However, I’ve come into my new position new to my institution. I really like the faculty in my Department, but I haven’t had the benefit of “growing up” with them academically. While I realize it takes time to build the types of relationships I had previously, I also am cognizant of the fact that my relationship with the faculty in my Department is a little different. If I want to complain about something that happens in a Department meeting, I can’t always do so with them. If I need to get advice about a personnel issue, I have to be careful what I say and to whom I say it. One solution I’ve found for this is to build a different type of network – I have a monthly breakfast with the other department chairs in my school (there are 4 of us total), and have just started having lunch with a few other department heads outside of my school. And I need to practice patience – my relationships with the faculty in my Department are starting to grow, and I know that in time my loneliness will dissipate. Plus, my department has a great staff who I share my office suite with, and they are always wiling to help cure my loneliness (even if they don’t know that they’re doing it!).

This last year hasn’t been easy – there has been a tremendous amount of new things I’ve had to learn, both because I’m at a new institution and also because I’m in a new role. I’ve actually enjoyed this very much – I often say that I’m in academics because I love to learn new things, and this was the only way I could stay a student forever. While some of the things I’ve had to learn have been monotonous, others have been hard lessons about dealing with very personal issues. I’ve had the great fortune to hire 3 new faculty, but this also meant I had the extremely difficult job of telling very well-qualified candidates, who I really got to know and came to like very much, that I wasn’t going to be able to hire them. I had a long-standing adjunct stop teaching for our department, in part because I was unwilling to provide a substantive salary increase (I think), and had to scramble to find someone to teach a class this fall. I’ve made choices that I know haven’t always pleased everyone, but I feel confident that I’ve made those choices with the best intentions and the belief that they are the best for our Department. And I know that I’ve made mistakes – all leaders do, we ALL do– and I hope that I’ve learned from those mistakes and moved on.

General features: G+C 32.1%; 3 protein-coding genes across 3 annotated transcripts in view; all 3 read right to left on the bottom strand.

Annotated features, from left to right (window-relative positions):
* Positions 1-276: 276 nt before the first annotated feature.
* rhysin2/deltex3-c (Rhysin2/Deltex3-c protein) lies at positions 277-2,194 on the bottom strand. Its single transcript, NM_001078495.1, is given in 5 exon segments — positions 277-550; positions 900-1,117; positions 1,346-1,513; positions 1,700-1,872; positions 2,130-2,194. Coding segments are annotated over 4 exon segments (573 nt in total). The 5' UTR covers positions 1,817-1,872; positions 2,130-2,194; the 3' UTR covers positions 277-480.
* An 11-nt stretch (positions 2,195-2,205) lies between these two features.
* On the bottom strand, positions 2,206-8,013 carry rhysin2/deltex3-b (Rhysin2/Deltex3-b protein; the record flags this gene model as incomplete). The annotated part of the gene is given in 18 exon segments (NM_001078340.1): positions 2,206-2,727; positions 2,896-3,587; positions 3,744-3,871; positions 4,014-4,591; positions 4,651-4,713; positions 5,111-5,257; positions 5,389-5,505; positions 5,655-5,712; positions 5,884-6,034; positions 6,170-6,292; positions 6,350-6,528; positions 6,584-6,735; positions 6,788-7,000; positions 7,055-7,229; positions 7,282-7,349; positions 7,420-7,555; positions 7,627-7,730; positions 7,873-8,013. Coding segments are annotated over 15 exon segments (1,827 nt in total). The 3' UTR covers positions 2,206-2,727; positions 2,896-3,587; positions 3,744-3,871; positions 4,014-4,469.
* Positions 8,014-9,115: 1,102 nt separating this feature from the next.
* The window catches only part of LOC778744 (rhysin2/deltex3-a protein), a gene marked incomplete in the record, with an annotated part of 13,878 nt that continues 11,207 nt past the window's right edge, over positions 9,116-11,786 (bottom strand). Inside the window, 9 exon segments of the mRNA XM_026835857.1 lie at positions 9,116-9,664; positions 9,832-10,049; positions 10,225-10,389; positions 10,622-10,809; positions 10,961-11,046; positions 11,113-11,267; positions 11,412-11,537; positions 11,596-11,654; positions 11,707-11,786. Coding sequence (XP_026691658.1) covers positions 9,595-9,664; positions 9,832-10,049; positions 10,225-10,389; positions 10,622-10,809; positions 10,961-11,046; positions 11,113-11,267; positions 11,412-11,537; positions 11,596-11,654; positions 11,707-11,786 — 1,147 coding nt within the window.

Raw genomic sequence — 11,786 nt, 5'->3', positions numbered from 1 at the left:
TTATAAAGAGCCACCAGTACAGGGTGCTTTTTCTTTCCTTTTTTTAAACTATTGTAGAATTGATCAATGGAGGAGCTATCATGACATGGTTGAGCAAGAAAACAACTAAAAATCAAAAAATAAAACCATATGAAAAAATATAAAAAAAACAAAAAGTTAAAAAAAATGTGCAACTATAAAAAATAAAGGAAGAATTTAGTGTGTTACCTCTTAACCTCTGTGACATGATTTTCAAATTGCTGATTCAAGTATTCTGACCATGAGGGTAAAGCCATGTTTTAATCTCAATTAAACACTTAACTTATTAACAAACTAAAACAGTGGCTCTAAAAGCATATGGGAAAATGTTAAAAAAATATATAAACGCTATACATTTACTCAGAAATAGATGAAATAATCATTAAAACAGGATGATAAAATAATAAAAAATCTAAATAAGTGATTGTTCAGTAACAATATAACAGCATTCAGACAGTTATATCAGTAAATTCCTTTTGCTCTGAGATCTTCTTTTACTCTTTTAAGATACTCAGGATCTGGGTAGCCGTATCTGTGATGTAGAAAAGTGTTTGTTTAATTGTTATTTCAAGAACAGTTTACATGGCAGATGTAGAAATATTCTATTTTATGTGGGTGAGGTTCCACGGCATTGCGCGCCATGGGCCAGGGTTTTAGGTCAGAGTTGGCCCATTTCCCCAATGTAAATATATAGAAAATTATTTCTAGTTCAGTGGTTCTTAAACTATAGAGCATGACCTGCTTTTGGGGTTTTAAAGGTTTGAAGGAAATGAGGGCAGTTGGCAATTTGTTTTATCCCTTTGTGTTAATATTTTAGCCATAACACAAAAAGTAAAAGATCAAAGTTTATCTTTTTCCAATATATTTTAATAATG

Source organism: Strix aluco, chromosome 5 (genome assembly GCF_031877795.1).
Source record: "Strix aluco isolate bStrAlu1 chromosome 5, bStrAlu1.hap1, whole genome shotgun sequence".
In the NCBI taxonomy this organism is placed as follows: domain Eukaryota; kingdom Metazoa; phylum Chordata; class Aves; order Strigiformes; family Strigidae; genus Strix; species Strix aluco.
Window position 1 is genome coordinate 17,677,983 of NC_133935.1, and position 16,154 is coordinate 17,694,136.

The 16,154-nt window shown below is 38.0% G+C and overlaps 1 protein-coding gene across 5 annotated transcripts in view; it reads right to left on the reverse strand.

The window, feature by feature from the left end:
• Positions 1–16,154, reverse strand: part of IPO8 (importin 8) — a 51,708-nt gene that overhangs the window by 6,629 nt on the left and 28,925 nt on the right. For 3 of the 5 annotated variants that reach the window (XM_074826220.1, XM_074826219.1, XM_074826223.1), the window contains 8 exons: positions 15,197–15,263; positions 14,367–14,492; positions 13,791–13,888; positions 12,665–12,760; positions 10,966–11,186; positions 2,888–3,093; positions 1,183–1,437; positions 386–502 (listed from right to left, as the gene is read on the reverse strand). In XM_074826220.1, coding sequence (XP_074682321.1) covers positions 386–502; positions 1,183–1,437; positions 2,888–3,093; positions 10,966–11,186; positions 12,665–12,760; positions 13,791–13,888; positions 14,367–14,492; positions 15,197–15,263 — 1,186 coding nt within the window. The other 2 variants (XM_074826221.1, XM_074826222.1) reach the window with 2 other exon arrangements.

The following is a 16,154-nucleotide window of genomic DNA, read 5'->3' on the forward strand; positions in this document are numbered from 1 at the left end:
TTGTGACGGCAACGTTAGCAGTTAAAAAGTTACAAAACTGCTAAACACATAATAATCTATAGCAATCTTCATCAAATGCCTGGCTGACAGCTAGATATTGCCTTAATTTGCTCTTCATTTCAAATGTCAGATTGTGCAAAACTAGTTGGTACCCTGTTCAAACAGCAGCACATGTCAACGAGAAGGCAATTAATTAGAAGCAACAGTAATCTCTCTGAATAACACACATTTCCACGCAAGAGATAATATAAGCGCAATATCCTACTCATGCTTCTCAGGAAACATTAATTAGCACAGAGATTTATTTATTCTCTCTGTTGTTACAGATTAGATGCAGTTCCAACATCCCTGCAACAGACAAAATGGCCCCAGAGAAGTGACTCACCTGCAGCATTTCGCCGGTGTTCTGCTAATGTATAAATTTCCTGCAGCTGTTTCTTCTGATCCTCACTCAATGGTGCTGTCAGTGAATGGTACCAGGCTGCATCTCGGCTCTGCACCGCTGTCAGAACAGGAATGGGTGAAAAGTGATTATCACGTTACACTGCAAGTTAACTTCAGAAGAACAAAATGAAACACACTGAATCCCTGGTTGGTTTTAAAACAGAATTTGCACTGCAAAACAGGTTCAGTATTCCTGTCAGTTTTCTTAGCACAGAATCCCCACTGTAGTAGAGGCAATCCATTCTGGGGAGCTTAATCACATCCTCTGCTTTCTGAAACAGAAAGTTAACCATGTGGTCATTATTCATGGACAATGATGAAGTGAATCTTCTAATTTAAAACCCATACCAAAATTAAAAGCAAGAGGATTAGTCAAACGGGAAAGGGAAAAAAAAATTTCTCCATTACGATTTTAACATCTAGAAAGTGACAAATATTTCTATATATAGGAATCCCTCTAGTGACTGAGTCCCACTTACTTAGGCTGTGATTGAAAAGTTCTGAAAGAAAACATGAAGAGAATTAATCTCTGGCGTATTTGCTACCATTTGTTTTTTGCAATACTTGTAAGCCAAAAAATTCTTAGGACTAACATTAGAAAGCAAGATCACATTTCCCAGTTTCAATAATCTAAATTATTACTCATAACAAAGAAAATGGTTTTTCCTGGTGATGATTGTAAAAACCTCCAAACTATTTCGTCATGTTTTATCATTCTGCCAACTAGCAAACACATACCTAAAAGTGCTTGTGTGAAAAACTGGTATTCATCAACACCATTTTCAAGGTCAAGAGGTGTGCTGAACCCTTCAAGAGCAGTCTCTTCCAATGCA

As I face my second year as Chair, I know there will be many more challenges, and also much more learning. I’m looking forward to new things, such as teaching my first undergraduate class in my professional career; in collaboration with my department, developing a PhD program in Biostatistics; and advising my first doctoral student since I arrived. I also get to begin my fall with the annual reviews with the faculty and staff, a process that isn’t always easy, but I enjoy because it provides an opportunity to connect with each person individually and discuss their accomplishments and goals. It is also a time for me to reflect on what I’ve accomplished, and to set some goals for myself and my department. I look forward to reflecting back on those goals in a year, hopefully with the same enthusiasm for moving forward that I have now.

 

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My name is StatGirl and I’m a teach-a-holic

I have a confession to make. I love teaching. And as we approach the start of a new school year, I’m getting ready to teach a new class – an undergraduate biostatistics class to public health majors. This is in stark contrast to anything I have ever taught in my professional career, as I have only taught graduate courses, often advanced doctoral-level classes. My only previous experience teaching undergraduates was over 20 years ago when I was an undergrad myself, teaching introduction to algebra and college algebra to other undergrads. As I’ve been struggling to find time to prepare my syllabus, I got to thinking about teaching in a research world. Many biostatisticians are extremely research-active, often covering high proportions of their salaries through grant funding. This impacts the time available to teach, both from a practical and from a legal perspective. If you are spending 90% of your time on research, then theoretically, it is illegal (andhours worked by academic rank_1 sometimes impossible) to spend more than 10% of your time on teaching. Of course, there is no actual definition of the denominator – academic workload is not always based on a 40-hour workweek: some estimates indicate that academics spend 50-60 hours per week working (although Chairs report the fewest hours worked, Whoohoo!), with some faculty reporting up to 80 hour workweeks! (NOTE: no comment on the quality of some of these charts, which I would never let my students/mentees/coauthors/friends/kids present, but you get the idea).